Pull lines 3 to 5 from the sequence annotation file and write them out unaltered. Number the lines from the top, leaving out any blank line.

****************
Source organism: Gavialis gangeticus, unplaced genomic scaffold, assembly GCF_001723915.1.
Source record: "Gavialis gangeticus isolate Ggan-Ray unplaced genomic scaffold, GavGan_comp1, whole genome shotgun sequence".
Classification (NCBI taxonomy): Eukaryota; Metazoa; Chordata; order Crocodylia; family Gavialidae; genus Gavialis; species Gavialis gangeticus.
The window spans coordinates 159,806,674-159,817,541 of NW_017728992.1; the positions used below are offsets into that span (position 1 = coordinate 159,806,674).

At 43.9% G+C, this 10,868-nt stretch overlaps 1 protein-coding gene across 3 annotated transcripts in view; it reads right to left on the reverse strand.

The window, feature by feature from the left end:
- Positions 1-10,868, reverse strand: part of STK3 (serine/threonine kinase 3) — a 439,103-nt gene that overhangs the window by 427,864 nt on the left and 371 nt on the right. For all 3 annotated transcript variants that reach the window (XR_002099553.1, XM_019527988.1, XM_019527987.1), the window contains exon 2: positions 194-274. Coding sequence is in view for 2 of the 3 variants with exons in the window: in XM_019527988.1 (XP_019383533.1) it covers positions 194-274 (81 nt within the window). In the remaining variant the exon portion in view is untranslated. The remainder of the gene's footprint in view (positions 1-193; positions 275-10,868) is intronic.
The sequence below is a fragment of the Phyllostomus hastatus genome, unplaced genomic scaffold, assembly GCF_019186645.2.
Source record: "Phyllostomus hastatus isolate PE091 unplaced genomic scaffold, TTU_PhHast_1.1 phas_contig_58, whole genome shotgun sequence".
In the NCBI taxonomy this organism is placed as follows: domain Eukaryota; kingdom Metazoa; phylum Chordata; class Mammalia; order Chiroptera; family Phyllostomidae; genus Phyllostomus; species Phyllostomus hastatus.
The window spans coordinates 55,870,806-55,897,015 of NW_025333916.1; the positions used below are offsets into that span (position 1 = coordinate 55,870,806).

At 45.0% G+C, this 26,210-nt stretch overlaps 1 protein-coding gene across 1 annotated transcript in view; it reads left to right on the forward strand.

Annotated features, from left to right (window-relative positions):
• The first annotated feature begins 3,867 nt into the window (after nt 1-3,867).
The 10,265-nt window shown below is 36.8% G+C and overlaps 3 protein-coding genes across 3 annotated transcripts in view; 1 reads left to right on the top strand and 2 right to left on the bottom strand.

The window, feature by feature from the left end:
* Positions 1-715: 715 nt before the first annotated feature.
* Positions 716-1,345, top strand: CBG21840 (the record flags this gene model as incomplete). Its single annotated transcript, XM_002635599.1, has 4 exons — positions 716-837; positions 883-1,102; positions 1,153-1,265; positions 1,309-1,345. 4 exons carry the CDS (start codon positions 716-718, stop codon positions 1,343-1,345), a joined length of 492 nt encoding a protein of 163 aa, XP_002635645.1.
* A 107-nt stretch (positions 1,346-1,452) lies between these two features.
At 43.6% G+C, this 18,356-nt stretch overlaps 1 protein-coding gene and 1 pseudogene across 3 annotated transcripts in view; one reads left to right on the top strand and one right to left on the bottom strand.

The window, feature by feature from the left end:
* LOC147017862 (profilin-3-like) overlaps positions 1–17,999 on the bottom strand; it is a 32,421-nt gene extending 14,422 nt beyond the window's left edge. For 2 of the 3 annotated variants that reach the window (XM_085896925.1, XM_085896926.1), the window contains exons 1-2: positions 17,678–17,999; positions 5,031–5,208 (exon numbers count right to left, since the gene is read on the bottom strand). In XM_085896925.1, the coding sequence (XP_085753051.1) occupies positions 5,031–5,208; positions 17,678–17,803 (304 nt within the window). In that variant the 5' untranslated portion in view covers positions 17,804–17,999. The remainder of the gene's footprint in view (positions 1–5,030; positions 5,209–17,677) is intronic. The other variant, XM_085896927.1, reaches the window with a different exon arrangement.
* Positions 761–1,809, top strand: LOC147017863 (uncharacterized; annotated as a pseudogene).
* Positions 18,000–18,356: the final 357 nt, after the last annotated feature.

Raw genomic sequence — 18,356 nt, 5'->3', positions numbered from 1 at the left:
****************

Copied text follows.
Classification (NCBI taxonomy): Eukaryota; Metazoa; Chordata; order Crocodylia; family Gavialidae; genus Gavialis; species Gavialis gangeticus.
The window spans coordinates 159,806,674-159,817,541 of NW_017728992.1; the positions used below are offsets into that span (position 1 = coordinate 159,806,674).

At 43.9% G+C, this 10,868-nt stretch overlaps 1 protein-coding gene across 3 annotated transcripts in view; it reads right to left on the reverse strand.